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Akihiro Hino

A whole bunch of developers spoke with Famitsu this week about their aspirations for 2016. Aside from what we posted regarding Etrian Odyssey V from Atlus’ Shigeo Komori, here are some of the other Nintendo-related comments we’ve come across:

Masahiro Sakurai: I want to enjoy every Sunday. But it’s not like the next job hasn’t been decided yet.

Rune Factory and Story of Season’s Yoshifumi Hashimoto: I haven’t announced new titles yet, but some are already on the move.

Level-5’s Akihiro Hino: In 2016, other than expansion of Yokai Watch’s world, we’ll also announce titles with brand-new world settings.


Level-5 CEO Akihiro Hino is aware that making Yo-kai Watch a success in the west will be challenging. In an interview with Technobubble, he said:

“We’re working in a market packed with both Pokémon and all kinds of other attractive content, so for a new entry like ours, it was going to be challenging no matter what.”

One reason behind the tough localization process is due to the “yokai” term being inherently Japanese. In other territories, there isn’t a quick and direct equivalent.

As Hino said:

“To Japanese people, yokai aren’t monsters precisely — they’re a more special kind of thing. In the past, we used the term to refer to the personified souls of people, animals, or things that made contact with and grew attached to people.”

The only Yo-kai Watch title we’ve seen from Level-5 on a Nintendo console is the upcoming Yo-kai Watch Dance: Just Dance Special Version. But could the studio expand its efforts to bring a proper title to Wii U, or even NX? Company CEO Akihiro Hino is certainly open to the possibility.

Hino said he “would definitely want to proactively consider it,” if Level-5 has a title that would make sense as a Wii U game. Taking things further, Hino expressed interest in potentially making games for NX if it can “bring Level-5 games to as many kids as possible.” Speaking broadly about Level-5, he added that if the company finds this to be the case, “it wouldn’t be impossible” to see its games on the system.

Hino also addressed Pokemon again, which has seen some comparisons to Level-5’s Yo-kai Watch series. He believes the two can coexist peacefully. Hino mentioned: “If kids are willing to buy both of them, I couldn’t be happier.”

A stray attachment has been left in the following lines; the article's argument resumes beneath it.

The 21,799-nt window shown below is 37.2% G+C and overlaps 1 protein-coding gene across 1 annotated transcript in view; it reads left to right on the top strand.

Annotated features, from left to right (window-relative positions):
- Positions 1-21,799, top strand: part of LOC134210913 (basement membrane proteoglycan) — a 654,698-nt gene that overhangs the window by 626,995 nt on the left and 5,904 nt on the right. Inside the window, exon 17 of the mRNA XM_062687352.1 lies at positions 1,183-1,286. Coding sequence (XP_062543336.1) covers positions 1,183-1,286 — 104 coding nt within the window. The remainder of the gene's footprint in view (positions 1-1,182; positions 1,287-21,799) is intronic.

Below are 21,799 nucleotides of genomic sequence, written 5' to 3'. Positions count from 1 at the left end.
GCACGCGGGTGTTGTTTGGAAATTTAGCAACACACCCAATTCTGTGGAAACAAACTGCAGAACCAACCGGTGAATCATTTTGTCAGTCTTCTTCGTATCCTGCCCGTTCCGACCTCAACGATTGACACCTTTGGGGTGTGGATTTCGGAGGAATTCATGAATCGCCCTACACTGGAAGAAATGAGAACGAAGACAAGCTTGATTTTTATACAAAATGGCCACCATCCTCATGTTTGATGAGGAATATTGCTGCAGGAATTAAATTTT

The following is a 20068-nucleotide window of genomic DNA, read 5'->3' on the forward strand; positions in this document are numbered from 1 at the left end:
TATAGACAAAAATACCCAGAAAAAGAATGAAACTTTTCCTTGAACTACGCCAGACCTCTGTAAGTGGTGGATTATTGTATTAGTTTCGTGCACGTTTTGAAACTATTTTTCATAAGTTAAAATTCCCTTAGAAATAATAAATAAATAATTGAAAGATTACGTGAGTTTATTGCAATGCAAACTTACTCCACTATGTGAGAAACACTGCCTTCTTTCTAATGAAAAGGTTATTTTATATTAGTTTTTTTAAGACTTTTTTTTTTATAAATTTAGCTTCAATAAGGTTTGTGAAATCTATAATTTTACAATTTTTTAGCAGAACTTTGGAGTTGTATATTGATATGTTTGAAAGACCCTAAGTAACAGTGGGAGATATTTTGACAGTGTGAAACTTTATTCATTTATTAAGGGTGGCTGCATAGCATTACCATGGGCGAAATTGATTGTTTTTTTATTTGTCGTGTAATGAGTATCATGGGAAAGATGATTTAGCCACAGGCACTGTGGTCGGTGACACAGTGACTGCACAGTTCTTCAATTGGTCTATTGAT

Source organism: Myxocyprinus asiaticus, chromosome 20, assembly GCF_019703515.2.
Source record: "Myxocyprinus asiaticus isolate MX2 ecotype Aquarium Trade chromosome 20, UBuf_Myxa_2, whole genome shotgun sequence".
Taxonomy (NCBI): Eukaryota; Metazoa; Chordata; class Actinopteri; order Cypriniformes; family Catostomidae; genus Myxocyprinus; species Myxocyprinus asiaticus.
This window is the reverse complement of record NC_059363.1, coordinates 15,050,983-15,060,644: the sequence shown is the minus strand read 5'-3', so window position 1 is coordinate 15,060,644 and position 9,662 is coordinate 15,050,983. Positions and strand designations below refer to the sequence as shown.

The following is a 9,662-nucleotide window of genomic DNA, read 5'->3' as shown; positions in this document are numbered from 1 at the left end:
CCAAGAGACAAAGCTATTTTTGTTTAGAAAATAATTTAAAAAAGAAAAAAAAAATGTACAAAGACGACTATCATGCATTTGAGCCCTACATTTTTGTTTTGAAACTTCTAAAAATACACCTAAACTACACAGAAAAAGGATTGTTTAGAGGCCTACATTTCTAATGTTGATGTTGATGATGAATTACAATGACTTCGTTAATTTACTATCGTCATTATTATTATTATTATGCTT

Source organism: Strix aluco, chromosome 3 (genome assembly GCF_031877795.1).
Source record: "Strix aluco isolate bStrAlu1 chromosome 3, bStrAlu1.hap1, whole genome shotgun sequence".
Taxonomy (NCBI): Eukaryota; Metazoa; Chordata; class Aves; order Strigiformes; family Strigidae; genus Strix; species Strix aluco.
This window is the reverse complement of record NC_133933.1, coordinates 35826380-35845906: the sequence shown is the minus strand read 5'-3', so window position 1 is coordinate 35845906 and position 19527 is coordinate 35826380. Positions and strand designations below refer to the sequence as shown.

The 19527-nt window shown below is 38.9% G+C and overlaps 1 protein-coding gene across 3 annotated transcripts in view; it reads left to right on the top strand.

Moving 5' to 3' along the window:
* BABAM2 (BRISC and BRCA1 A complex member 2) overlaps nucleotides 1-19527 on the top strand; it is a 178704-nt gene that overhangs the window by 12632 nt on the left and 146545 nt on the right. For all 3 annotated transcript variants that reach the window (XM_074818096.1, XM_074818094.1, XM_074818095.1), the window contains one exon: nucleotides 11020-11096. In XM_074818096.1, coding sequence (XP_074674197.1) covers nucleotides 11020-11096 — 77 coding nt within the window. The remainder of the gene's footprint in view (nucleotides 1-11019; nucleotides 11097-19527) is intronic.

Ever since the original unveiling of Yo-kai Watch, the series has drawn comparisons to Pokemon. Those comparisons are more prevalent than ever now that the franchise is starting to make its way overseas. Level-5 CEO Akihiro Hino is fine with this, but feels “there are lots of differences” that set the two apart.

Speaking with GamesBeat, Hino said:

“We don’t really mind the comparison with Pokémon, but there are lots of differences. Yo-Kai Watch doesn’t take place in a fantasy world. The setting is like a real town in Japan, something closer to the user’s own life. It’s very relatable for kids. It’s something they can connect to their own life. We did localize it well, though, to make sure that kind of element carries through to the American version.

Another key point is that this isn’t just for kids, though. It’s for the whole family. We have elements that appeal to mothers and fathers as well, not just their kids. The franchise contains humor that can appeal to both kids and adults.”

Hino also spoke briefly about the localization of the next Yo-kai Watch game. When asked if it’ll take just as long to get Yo-kai Watch 2 in the west, he let out a chuckle and said, “It shouldn’t take that long.”


Yo-kai Watch has been a phenomenal success in Japan. The games and merchandise have sold incredibly well, and the series even has its own anime.

Why has Yo-kai Watch become such a hit in Japan? That question is something Level-5 CEO Akihiro Hino tackled in an interview with Game Informer. He told the site:

“The reason behind the success of Yo-kai Watch, not only as the game title but as the entire franchise, I would say is the strong link between the different pieces of our franchise, centered around what we call Yo-kai Medals [which] contributed a lot. Kids in Japan ran to the store after seeing the Yo-kai Medals used in the TV series, which can not only be enjoyed as collectible toys, but are also interactive with the video game, the arcade game, and can be utilized in many more ways.”

Hino also commented on how Yo-kai Watch’s concept came about. Regarding this, he said: